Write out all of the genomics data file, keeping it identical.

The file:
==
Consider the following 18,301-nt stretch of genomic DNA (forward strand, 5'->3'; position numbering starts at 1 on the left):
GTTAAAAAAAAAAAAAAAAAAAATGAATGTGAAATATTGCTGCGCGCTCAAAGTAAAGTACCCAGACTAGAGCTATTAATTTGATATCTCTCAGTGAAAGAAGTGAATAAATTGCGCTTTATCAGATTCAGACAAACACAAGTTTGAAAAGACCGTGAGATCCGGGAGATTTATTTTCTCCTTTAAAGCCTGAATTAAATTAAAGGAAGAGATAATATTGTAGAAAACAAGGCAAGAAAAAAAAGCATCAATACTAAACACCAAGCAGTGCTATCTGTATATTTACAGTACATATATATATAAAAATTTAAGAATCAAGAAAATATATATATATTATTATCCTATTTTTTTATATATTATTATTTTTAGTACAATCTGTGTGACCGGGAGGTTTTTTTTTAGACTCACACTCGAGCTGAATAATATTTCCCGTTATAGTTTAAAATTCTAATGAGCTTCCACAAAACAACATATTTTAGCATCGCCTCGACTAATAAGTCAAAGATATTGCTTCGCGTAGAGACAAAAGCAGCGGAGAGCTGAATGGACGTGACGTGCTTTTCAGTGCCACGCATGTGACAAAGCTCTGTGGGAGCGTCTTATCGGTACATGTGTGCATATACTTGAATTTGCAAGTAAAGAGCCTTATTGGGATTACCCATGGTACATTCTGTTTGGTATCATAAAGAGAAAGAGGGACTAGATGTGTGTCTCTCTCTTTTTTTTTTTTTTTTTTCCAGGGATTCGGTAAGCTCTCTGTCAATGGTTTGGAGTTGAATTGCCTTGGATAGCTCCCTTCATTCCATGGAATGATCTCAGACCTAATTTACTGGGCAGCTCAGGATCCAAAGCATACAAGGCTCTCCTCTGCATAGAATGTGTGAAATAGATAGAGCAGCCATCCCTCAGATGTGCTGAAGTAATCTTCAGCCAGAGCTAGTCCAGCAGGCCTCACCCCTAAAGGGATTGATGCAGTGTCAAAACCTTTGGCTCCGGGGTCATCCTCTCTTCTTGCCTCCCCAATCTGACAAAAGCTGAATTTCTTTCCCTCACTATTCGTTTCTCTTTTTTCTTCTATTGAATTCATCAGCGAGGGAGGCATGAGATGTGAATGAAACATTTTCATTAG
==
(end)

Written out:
Consider the following 18,301-nt stretch of genomic DNA (forward strand, 5'->3'; position numbering starts at 1 on the left):
GTTAAAAAAAAAAAAAAAAAAAATGAATGTGAAATATTGCTGCGCGCTCAAAGTAAAGTACCCAGACTAGAGCTATTAATTTGATATCTCTCAGTGAAAGAAGTGAATAAATTGCGCTTTATCAGATTCAGACAAACACAAGTTTGAAAAGACCGTGAGATCCGGGAGATTTATTTTCTCCTTTAAAGCCTGAATTAAATTAAAGGAAGAGATAATATTGTAGAAAACAAGGCAAGAAAAAAAAGCATCAATACTAAACACCAAGCAGTGCTATCTGTATATTTACAGTACATATATATATAAAAATTTAAGAATCAAGAAAATATATATATATTATTATCCTATTTTTTTATATATTATTATTTTTAGTACAATCTGTGTGACCGGGAGGTTTTTTTTTAGACTCACACTCGAGCTGAATAATATTTCCCGTTATAGTTTAAAATTCTAATGAGCTTCCACAAAACAACATATTTTAGCATCGCCTCGACTAATAAGTCAAAGATATTGCTTCGCGTAGAGACAAAAGCAGCGGAGAGCTGAATGGACGTGACGTGCTTTTCAGTGCCACGCATGTGACAAAGCTCTGTGGGAGCGTCTTATCGGTACATGTGTGCATATACTTGAATTTGCAAGTAAAGAGCCTTATTGGGATTACCCATGGTACATTCTGTTTGGTATCATAAAGAGAAAGAGGGACTAGATGTGTGTCTCTCTCTTTTTTTTTTTTTTTTTTCCAGGGATTCGGTAAGCTCTCTGTCAATGGTTTGGAGTTGAATTGCCTTGGATAGCTCCCTTCATTCCATGGAATGATCTCAGACCTAATTTACTGGGCAGCTCAGGATCCAAAGCATACAAGGCTCTCCTCTGCATAGAATGTGTGAAATAGATAGAGCAGCCATCCCTCAGATGTGCTGAAGTAATCTTCAGCCAGAGCTAGTCCAGCAGGCCTCACCCCTAAAGGGATTGATGCAGTGTCAAAACCTTTGGCTCCGGGGTCATCCTCTCTTCTTGCCTCCCCAATCTGACAAAAGCTGAATTTCTTTCCCTCACTATTCGTTTCTCTTTTTTCTTCTATTGAATTCATCAGCGAGGGAGGCATGAGATGTGAATGAAACATTTTCATTAG